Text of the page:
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An Icon of Atlanta History Returns to Public View

TravelPulse logo TravelPulse 3/6/2019 Chadd Scott
a close up of a mountain: Restoration of The Battle of Atlanta © Atlanta History Center Restoration of The Battle of Atlanta

Nostalgia doesn’t exist in Atlanta. The “City Too Busy to Hate” is also the city too busy to hang on to keepsakes.

While you can find “new” around every corner of town—new homes, new shops, new restaurants, new high-rise condos, new hotels, new office buildings—“old” proves elusive.

With nearly 40 percent of Atlanta’s metro population being transplants to the area, few Atlantans have any connection to, or interest in, Georgia’s capital beyond the date when they began calling it home.

And then there was Union Army General William Tecumseh Sherman’s famous burning of the city during the Civil War late in 1864. Atlanta essentially started from scratch after the razing.

All of this comes together in the remarkable story of one relic Atlanta thankfully did hold on to.

Cyclorama: The Big Picture opened February 22 returning to view The Battle of Atlanta after two years of renovation in a new location, the Atlanta History Center. The Battle of Atlanta is a cycloramic painting depicting Union victory during the 1864 engagement.

This, however, is no ordinary war picture.

For starters, cycloramic paintings are enormous and hung circularly for viewing from the inside. How enormous? How about 10,000 pounds. How about 49-feet-tall and longer than a football field.

Enhanced by multimedia storytelling technologies—including a 12-minute, larger-than-life presentation projected onto the painting—the exhibit is housed in the Lloyd and Mary Ann Whitaker Cyclorama Building at the Atlanta History Center, a newly erected, custom-built 25,000-square-foot space.

The Battle of Atlanta cyclorama is one of only two cycloramas in the United States, the other being The Battle of Gettysburg, making the Atlanta History Center home to one of America’s largest historic treasures.

Moving the painting from its previous home of over 120 years in Grant Park to the Atlanta History Center 10 miles north was a feat as gigantic as the painting itself.

“Without doubt, the most difficult part of this whole process was engineering the move of the painting from Grant Park to the Atlanta History Center—that, and constructing an entirely new building designed both as an exhibition space as well as a long-term care facility,” Atlanta History Center Senior Military Historian and cyclorama expert Gordon Jones said.

For transport, the painting had to be cut in two with each half then wrapped around 45-foot-tall spindles. Its condition having deteriorated greatly due to age and neglect, moving The Battle of Atlanta was a nerve-wracking process that involved over 200 people possessing a wealth of specialized knowledge.

Thanks to a full restoration, the cyclorama visitors see now is vastly improved from its later days at Grant Park.

Three missing sections were recreated, adding 2,908-square-feet to the painting, returning it to its original size of 14,952-square-feet. The painting’s sky was restored, replacing a 1922 overpaint added to cover water stains.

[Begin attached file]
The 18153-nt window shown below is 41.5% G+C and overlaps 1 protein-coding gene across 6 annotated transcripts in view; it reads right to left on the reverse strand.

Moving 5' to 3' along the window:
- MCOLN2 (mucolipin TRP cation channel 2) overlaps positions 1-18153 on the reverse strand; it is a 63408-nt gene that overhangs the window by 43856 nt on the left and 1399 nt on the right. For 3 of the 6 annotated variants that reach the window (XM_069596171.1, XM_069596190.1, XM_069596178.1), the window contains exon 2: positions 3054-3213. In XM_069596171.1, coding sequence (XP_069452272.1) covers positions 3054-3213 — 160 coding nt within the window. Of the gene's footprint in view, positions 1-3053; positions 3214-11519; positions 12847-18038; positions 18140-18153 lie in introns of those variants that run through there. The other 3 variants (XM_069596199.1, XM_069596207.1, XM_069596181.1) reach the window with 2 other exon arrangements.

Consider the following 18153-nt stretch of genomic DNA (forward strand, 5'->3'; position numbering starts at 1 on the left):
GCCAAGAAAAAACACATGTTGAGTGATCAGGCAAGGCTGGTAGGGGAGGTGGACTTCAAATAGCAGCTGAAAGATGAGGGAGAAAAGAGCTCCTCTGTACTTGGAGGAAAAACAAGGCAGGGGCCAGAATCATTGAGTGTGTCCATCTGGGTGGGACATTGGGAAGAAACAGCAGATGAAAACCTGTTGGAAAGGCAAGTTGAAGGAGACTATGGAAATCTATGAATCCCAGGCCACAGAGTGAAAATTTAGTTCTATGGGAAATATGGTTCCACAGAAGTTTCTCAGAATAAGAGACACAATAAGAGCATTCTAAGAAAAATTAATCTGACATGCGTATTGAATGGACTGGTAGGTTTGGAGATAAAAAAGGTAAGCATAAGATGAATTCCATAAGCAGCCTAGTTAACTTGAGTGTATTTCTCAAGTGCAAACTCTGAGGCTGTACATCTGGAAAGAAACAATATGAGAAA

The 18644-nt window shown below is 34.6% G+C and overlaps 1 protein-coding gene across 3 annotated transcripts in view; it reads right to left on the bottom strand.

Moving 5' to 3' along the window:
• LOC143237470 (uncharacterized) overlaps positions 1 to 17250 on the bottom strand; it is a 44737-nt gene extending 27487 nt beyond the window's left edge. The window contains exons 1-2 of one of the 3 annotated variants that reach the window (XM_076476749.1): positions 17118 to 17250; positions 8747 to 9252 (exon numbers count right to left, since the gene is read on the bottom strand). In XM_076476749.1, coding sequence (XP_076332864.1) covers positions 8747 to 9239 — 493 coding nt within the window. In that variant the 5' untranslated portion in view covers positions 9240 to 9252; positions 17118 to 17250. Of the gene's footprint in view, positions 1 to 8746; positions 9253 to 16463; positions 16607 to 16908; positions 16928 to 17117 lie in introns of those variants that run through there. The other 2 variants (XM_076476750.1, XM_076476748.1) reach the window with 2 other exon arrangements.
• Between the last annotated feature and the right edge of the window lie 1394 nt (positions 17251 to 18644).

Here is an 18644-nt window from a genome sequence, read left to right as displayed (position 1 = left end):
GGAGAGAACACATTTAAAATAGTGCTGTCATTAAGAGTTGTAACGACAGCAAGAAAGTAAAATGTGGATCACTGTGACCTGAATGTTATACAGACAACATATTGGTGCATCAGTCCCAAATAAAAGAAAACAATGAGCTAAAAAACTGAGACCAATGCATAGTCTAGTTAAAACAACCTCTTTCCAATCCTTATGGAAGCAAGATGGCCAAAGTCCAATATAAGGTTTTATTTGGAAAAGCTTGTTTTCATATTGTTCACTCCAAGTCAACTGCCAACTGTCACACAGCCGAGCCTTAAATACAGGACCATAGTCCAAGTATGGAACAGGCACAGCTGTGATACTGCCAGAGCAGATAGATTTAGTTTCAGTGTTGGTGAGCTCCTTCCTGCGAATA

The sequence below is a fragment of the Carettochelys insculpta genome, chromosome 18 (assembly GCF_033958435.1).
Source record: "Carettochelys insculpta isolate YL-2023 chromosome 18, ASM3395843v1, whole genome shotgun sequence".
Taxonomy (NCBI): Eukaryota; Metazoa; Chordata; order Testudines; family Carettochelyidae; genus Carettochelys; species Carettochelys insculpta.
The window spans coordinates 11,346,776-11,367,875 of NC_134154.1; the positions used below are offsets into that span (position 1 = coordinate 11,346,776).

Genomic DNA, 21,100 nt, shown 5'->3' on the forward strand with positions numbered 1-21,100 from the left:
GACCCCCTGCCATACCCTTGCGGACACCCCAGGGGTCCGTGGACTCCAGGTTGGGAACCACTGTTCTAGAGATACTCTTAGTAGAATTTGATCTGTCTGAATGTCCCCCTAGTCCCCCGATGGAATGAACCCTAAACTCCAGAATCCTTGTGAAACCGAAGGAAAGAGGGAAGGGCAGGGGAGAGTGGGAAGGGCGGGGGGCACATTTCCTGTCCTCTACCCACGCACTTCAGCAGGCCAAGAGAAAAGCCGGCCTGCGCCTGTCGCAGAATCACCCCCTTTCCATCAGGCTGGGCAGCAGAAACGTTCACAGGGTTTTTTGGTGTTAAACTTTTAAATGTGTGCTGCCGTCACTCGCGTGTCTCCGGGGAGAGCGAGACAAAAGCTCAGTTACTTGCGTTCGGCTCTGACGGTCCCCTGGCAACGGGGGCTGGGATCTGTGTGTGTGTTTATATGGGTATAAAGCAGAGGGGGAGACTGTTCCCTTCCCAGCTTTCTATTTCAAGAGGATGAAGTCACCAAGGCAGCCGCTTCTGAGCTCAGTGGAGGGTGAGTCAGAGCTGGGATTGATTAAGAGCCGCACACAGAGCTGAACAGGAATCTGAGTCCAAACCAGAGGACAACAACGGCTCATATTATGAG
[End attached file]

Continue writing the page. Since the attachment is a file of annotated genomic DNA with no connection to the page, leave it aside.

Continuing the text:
A 15-foot stationary platform upon which visitors can view the composition at eye-level was built. A 120-foot, custom-made diorama landscape, including 128 original restored diorama figures from 1936, was added. The entire painting was re-tensioned to correct its hyperbolic shape conveying the originally intended 3D effect.

All of which cost a lot of money.

Fundraising for the project was sparked by a $10 million gift from Atlantans Lloyd and Mary Ann Whitaker with the Atlanta History Center raising $35.78 million for the project, including $10 million for an endowment that will ensure the ongoing care of The Battle of Atlanta and related objects during the 75-year license agreement with the City of Atlanta. Additionally, $2.6 million was dedicated to painting conservation and restoration and $2.9 million to safely relocate the painting.

All of which has paid off with a visitor experience unlike anything else in the nation.

Guests enter the painting rotunda through a tunnel, passing underneath the diorama before ascending an escalator to the 15-foot stationary viewing platform. Here, visitors immediately experience a full 360-degree view of the painting, enhanced by the theatrical presentation projected onto the painting and LED lighting, the likes of which have never shown on the work previously.

Matching the complexity of The Battle of Atlanta’s restoration is its place in Atlanta history. Much like the Civil War itself, the artwork has different interpretations to different members of this one-time Confederate stronghold turned dynamically international and diverse metropolis.

“White Atlanta chose to see it as a memorial to the Confederacy and national reconciliation, Black Atlanta fought for a narrative of freedom while being excluded from Grant Park,” Jones said. “It’s time to talk about that. Let’s bring this artifact into the present and discuss it honestly.”

This cyclorama, while an artifact of the past, still has important lessons to teach contemporary audiences.

“No other object can so vividly tell the story of how attitudes toward the Civil War have been shaped and reshaped over the past 150 years,” Jones said. “In fact, it is the largest single artifact in existence to demonstrate the power of the use and misuse of historical memory.”

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